• Run 1: Merge the first two small 1-page runs into a big 2-page run. This merging step goes as follows:
      • Read the first two sorted sub-files (one item from each file).
      • Find the smaller item, output it in the new sub-file, and the appropriate input sub-file is advanced. Repeat this cycle until the input sub-file is completed. This routine’s logic is the same as the internal mergesort algorithm.
    • Run 2: Merge the next two 1-page runs into a 2-page run.
    • Run 3 and 4: follow the same process.
    • At the end of pass 1, 4 temporary sorted 2-page runs will be created.
  • pass 2: Perform 2 runs for the merge.
    • At the end of pass 2, 2 temporary sorted 4-page runs will be created.
  • pass 3: Perform 1 run for the merge.
    • At the end of pass 3, the final 8-page run containing all the sorted items will be created.

Note: the above process may seem complicated at the first sight, but the logic is nearly the same as the internal merge sort. The only difference is internal merging is based on memory buffers, while external merging is based on disk files, and needs reading the item from disk to memory.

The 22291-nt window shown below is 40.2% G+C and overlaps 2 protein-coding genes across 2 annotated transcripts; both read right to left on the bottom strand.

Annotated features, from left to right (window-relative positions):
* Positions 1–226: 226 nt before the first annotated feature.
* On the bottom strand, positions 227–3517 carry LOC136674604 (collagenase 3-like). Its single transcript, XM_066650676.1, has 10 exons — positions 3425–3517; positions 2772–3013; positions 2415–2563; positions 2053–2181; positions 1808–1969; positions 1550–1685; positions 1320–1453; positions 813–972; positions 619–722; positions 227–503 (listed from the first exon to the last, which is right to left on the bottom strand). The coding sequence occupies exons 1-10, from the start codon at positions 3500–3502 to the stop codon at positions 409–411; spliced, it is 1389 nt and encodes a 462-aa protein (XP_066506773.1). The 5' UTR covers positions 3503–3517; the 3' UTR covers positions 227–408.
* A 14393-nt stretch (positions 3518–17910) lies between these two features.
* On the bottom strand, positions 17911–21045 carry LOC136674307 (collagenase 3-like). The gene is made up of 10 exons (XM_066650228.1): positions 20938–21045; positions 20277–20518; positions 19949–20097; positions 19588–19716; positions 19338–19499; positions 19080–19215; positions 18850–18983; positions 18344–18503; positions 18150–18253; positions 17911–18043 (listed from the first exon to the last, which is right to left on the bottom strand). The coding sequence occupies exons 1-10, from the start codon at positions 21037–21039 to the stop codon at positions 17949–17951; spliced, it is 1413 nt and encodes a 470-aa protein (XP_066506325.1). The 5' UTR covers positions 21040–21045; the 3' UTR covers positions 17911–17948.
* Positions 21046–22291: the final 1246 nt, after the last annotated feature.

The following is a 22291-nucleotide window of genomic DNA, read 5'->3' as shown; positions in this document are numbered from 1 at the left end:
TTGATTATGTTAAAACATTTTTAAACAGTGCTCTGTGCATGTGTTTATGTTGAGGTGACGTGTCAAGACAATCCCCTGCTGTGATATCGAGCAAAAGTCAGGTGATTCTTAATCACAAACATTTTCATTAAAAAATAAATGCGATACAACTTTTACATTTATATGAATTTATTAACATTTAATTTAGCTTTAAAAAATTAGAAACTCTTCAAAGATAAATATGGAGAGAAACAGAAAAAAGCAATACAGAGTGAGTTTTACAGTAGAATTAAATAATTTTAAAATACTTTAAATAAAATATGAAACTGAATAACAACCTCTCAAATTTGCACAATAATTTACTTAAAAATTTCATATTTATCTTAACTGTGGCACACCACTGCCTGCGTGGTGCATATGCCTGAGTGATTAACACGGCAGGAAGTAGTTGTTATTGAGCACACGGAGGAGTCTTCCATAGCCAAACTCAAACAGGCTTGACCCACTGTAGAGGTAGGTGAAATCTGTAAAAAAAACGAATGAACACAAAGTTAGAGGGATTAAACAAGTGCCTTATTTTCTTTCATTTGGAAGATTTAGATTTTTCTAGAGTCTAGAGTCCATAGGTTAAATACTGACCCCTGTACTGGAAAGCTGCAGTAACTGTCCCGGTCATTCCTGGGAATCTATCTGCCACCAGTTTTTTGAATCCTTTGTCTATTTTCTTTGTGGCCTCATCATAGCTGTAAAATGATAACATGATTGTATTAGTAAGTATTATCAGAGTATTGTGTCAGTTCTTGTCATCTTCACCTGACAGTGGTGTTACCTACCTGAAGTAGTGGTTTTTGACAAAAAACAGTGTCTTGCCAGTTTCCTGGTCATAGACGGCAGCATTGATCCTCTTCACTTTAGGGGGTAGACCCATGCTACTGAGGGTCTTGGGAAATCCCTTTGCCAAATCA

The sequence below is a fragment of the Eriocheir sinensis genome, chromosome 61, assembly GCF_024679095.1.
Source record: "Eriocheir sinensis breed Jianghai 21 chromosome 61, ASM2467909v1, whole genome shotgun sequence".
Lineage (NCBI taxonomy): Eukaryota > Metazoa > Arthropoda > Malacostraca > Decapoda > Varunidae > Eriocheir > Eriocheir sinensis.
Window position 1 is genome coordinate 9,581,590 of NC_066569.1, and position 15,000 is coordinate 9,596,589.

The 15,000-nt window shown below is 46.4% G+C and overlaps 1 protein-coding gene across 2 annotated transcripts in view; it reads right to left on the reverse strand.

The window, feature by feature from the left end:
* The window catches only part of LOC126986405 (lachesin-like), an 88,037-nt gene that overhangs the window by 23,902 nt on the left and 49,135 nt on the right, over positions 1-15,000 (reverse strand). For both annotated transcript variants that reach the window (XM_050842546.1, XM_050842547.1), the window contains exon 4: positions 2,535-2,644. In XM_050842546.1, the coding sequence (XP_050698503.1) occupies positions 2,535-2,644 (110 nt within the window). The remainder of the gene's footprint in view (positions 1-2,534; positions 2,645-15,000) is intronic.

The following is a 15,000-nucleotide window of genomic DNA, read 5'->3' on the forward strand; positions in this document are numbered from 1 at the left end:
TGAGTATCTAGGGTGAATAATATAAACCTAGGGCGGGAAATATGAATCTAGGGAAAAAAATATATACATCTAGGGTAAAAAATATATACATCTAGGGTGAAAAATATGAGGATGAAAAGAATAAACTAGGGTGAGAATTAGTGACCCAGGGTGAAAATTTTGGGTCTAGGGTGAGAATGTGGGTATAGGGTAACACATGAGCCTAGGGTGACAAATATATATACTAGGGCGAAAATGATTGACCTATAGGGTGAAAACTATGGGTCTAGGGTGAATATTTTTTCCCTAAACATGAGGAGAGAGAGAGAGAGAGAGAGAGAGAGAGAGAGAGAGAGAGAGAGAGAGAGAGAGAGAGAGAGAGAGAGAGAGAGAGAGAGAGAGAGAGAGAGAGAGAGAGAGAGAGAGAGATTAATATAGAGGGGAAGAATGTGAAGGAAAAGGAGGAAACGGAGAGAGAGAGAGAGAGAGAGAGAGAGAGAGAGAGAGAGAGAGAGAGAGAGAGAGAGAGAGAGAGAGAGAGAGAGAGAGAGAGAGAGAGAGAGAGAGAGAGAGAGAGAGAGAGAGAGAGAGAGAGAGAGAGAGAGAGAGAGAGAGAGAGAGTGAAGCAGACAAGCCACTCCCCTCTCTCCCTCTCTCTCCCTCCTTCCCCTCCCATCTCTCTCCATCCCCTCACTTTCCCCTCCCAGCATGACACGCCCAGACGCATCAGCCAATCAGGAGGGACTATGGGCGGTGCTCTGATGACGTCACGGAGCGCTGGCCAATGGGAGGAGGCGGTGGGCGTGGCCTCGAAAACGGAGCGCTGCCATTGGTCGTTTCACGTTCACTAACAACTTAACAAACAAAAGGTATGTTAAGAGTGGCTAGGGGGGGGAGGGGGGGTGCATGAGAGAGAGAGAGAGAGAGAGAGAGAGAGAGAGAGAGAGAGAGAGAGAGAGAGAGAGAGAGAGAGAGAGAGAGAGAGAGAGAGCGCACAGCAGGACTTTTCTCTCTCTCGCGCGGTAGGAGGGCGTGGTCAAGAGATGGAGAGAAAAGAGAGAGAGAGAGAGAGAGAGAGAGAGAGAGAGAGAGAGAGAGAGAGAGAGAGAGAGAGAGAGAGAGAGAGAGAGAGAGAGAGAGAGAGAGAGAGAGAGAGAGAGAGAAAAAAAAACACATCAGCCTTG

Since we keep merging two small sub-files into a big one with doubled size, the above algorithm can be called two-way external merge sorting. We can generalize the idea to multi-way external merge sorting, which merges M runs into one.

Next, let’s analyze its complexity. Suppose the input file has N items and each page consists of B items. And M denotes the number of ways used in the merge phase, thus the number of passes should be: logM(N/B) + 1, where plus one means the first pass in the sort phase. And each pass, each item is read and written once from and to the disk file. So the total number of disk I/O is: 2N*(logM(N/B) + 1)


In this article, we examined the abstract computational model of the external memory algorithm and analyzed the details of the external mergesort algorithm. Next article, let’s implement the code and evaluate the performance.